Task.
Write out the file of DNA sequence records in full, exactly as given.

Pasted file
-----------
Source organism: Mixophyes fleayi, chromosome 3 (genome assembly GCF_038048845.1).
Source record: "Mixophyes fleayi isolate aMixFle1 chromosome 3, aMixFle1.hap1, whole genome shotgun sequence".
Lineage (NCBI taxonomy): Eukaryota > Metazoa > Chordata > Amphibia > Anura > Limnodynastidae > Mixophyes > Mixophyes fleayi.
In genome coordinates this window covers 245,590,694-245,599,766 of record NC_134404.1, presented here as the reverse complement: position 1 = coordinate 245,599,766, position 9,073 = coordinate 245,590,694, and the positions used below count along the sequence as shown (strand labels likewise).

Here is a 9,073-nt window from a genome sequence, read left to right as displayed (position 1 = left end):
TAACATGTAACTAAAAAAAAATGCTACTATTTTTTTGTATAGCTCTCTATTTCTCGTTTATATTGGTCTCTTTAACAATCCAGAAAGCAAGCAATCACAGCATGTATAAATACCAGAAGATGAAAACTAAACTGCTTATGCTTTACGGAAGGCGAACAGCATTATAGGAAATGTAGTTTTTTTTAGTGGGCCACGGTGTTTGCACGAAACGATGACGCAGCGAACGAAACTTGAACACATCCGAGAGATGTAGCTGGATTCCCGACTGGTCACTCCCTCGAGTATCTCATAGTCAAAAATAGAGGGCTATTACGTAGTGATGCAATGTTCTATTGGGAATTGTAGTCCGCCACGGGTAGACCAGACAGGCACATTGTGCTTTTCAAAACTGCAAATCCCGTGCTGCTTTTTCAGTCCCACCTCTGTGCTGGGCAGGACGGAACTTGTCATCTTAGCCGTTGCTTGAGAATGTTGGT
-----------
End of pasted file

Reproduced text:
Source organism: Mixophyes fleayi, chromosome 3 (genome assembly GCF_038048845.1).
Source record: "Mixophyes fleayi isolate aMixFle1 chromosome 3, aMixFle1.hap1, whole genome shotgun sequence".
Lineage (NCBI taxonomy): Eukaryota > Metazoa > Chordata > Amphibia > Anura > Limnodynastidae > Mixophyes > Mixophyes fleayi.
In genome coordinates this window covers 245,590,694-245,599,766 of record NC_134404.1, presented here as the reverse complement: position 1 = coordinate 245,599,766, position 9,073 = coordinate 245,590,694, and the positions used below count along the sequence as shown (strand labels likewise).

Here is a 9,073-nt window from a genome sequence, read left to right as displayed (position 1 = left end):
TAACATGTAACTAAAAAAAAATGCTACTATTTTTTTGTATAGCTCTCTATTTCTCGTTTATATTGGTCTCTTTAACAATCCAGAAAGCAAGCAATCACAGCATGTATAAATACCAGAAGATGAAAACTAAACTGCTTATGCTTTACGGAAGGCGAACAGCATTATAGGAAATGTAGTTTTTTTTAGTGGGCCACGGTGTTTGCACGAAACGATGACGCAGCGAACGAAACTTGAACACATCCGAGAGATGTAGCTGGATTCCCGACTGGTCACTCCCTCGAGTATCTCATAGTCAAAAATAGAGGGCTATTACGTAGTGATGCAATGTTCTATTGGGAATTGTAGTCCGCCACGGGTAGACCAGACAGGCACATTGTGCTTTTCAAAACTGCAAATCCCGTGCTGCTTTTTCAGTCCCACCTCTGTGCTGGGCAGGACGGAACTTGTCATCTTAGCCGTTGCTTGAGAATGTTGGT